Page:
U.S. economy expanded at 6.5% annualized rate in Q2, missing expectations

·4-min read

Growth in U.S. economic activity accelerated only slightly in the second quarter compared to the first, disappointing economists expecting that the lingering effects of fiscal and monetary stimulus and strong consumer and business demand would fuel further growth. 

The U.S. Bureau of Economic Analysis released its advanced estimate of second-quarter gross domestic product (GDP) Thursday morning at 8:30 a.m. ET. Here were the main metrics from the report compared to consensus data compiled by Bloomberg: 

  • Q2 GDP, seasonally adjusted annualized quarter-over-quarter: 6.5% vs. 8.4% expected and a downwardly revised 6.3% in Q1

  • Personal consumption: 11.8% vs. 10.5% expected and 11.4% in Q1

  • Core personal consumption expenditures, quarter-over-quarter: 6.0% vs. 6.1% expected and an upwardly revised 2.7% in Q1

The headline print in quarterly GDP missed the mark even as consumer spending, the biggest component of U.S. economic activity, exceeded expectations. Personal consumption rose at an 11.8% rate in the second quarter, unexpectedly accelerating from the first quarter's 11.4% growth rate and handily topping expectations for a 10.5% increase. 

Heading into Thursday's report, the Commerce Department's monthly retail sales figures grew in April and June during the quarter, and have held markedly higher on a year-over-year basis since the summer of last year. These positive trends in consumption, though, are seen decelerating going forward after government-issued stimulus checks turbo-charged consumer spending at the start of the year. 

However, other areas of the economy served as drags to second-quarter economic growth. Net exports shaved off 0.44 percentage points from headline GDP, with fast-rising imports and slower-rebounding exports during the economic recovery weighing on overall U.S. output. The results tracked with other recent economic data like the Commerce Department's June advanced goods trade deficit, which showed the U.S. merchandise trade gap yawned to the second-largest ever recorded at the end of the second quarter.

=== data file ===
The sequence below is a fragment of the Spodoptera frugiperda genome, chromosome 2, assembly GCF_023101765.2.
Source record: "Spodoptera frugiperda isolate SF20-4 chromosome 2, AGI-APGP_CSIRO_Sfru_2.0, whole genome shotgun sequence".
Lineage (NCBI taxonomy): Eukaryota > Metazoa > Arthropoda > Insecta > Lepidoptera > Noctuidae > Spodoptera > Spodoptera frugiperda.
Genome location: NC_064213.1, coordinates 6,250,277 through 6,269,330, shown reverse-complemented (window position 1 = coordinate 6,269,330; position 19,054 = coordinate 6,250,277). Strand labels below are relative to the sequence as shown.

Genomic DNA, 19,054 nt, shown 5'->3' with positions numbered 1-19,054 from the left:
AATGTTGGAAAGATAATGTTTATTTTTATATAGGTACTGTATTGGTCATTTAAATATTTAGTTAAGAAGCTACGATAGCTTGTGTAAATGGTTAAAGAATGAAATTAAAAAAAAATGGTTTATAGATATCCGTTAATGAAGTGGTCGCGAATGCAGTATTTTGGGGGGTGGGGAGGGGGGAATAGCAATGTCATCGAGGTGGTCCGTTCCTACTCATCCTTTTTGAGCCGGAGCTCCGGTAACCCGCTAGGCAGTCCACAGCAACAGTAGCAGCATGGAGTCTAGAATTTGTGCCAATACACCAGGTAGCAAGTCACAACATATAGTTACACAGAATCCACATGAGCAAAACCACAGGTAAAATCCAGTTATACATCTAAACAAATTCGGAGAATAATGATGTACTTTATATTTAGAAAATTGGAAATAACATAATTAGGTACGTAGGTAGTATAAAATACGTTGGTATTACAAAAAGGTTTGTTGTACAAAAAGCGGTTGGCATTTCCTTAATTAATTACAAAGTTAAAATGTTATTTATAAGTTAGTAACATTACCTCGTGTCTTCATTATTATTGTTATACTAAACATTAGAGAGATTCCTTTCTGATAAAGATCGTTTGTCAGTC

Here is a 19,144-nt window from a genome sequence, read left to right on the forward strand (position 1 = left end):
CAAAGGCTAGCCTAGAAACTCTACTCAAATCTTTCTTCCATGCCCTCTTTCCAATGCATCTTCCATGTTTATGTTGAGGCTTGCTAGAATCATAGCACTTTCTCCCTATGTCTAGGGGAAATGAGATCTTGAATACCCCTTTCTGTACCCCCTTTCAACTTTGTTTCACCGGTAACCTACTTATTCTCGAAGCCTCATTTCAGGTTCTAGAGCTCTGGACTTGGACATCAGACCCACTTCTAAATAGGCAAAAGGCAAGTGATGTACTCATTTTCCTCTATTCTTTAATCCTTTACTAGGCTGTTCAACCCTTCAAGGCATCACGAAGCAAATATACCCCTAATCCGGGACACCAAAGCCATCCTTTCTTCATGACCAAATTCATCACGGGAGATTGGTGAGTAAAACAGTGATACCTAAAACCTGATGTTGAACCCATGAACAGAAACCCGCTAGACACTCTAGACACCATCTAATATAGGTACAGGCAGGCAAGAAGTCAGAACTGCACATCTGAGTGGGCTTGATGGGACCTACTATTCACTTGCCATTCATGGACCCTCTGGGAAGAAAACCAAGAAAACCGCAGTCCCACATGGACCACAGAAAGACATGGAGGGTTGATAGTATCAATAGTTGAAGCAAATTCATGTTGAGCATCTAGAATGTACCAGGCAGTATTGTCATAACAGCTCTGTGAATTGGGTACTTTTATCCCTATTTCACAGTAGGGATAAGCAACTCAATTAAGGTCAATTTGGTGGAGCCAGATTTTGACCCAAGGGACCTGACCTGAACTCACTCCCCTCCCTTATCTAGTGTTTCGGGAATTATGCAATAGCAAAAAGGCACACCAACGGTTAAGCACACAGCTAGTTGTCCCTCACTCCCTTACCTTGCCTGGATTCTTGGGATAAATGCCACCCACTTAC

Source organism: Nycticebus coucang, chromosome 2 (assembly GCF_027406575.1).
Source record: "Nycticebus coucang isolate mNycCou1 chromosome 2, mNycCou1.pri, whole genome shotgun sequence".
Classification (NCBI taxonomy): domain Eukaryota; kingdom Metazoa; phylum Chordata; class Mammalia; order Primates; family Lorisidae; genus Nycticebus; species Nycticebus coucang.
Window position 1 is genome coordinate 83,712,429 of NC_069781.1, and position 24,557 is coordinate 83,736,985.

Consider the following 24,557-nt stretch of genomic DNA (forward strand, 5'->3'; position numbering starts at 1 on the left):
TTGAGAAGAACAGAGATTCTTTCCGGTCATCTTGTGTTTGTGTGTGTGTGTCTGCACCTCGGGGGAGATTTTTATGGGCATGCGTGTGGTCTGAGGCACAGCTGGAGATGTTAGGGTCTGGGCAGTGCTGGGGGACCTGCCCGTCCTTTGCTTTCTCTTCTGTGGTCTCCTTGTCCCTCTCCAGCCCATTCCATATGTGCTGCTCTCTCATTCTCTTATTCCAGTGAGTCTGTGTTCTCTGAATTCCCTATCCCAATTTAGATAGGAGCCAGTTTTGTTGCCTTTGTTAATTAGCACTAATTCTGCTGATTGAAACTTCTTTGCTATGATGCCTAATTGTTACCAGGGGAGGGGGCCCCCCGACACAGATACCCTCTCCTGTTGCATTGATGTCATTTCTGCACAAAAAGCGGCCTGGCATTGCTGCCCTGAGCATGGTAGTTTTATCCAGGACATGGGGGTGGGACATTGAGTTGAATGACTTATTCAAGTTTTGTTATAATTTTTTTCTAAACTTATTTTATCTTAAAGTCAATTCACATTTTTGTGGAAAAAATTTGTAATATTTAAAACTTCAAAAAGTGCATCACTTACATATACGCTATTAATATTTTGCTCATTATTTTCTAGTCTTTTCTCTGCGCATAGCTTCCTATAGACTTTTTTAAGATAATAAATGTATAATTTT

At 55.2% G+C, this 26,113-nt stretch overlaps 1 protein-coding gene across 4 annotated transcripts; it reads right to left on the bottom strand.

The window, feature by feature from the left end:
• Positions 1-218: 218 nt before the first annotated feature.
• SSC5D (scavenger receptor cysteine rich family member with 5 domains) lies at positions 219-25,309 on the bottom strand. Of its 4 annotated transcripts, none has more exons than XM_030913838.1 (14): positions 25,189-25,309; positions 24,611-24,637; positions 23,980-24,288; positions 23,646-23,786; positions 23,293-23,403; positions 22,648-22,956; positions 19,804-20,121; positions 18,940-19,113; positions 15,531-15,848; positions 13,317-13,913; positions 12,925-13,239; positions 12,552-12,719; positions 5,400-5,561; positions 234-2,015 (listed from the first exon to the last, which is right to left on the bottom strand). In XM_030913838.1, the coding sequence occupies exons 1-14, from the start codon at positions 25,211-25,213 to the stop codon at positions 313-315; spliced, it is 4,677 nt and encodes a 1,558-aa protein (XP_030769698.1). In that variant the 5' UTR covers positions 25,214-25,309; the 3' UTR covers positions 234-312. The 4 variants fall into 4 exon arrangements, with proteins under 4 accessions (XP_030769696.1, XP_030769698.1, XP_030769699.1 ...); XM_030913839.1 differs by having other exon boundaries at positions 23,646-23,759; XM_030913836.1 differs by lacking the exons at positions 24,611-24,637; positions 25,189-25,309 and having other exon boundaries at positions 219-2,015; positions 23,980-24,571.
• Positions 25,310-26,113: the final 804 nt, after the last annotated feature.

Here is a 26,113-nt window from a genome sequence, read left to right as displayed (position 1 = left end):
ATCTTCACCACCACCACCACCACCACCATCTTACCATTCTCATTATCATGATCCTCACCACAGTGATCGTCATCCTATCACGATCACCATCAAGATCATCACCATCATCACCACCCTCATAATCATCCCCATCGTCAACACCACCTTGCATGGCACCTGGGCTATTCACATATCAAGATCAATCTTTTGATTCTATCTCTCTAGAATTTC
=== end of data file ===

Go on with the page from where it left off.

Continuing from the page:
And government consumption expenditures swung from contributing to growth in the first quarter of 2021 to detracting from growth in the second, with government spending subtracting nearly 0.3 percentage points from GDP. 

People walk down 5th Avenue on a warm day on June 7, 2021 in New York City. (Photo by Angela Weiss / AFP) (Photo by ANGELA WEISS/AFP via Getty Images)
People walk down 5th Avenue on a warm day on June 7, 2021 in New York City. (Photo by Angela Weiss / AFP) (Photo by ANGELA WEISS/AFP via Getty Images)

Soaring demand has sparked supply chain constraints and rising input costs during the quarter, offsetting GDP growth as well. And residential fixed investment slowed as fast-rising home prices and tight inventory weighed on the housing market, with this category shaving off nearly 0.5 percentage points from headline GDP. 

"In short, Q2 GDP was weaker than expected. Household spending and business investment provided a strong lift but inventories, residential investment, government spending and net exports were drags on growth," Rubeela Farooqi, chief U.S. economist for High Frequency Economics, wrote in a note. "The level of output surpassed the pre-pandemic level in the second quarter with GDP 0.8% above where it was in Q4-19."

"A solid pace of growth in Q2 is expected to moderate in the second half of 2021," Farooqi added. "The extent of slowdown is still not clear, but we expect GDP growth to remain above trend over coming quarters." 

'Middle of the cycle'

Many economists expected last quarter to mark the top of the recovery growth rate for the U.S. economy, with crisis-era fiscal and monetary policy support now waning, and the initial bump in reopening-related spending starting to fade. 

And Wall Street has already begun to temper expectations: Goldman Sachs cut its outlook for third- and fourth-quarter GDP growth earlier this week, citing a slower service-sector recovery given recent Delta variant fears. 

"We do see a decelerating growth environment," Matt Miskin, John Hancock Investment Management co-chief investment strategist, told Yahoo Finance. "The end of the first quarter was really the peak in the economic growth rate."

Still, "we're still going to be growing at likely mid-single digits here into the third quarter. And then as we get into next year, we think it's more like a low-single digit growth environment that we used to have in past cycles. We believe we're in the middle of the cycle." 

Emily McCormick is a reporter for Yahoo Finance. Follow her on Twitter: @emily_mcck

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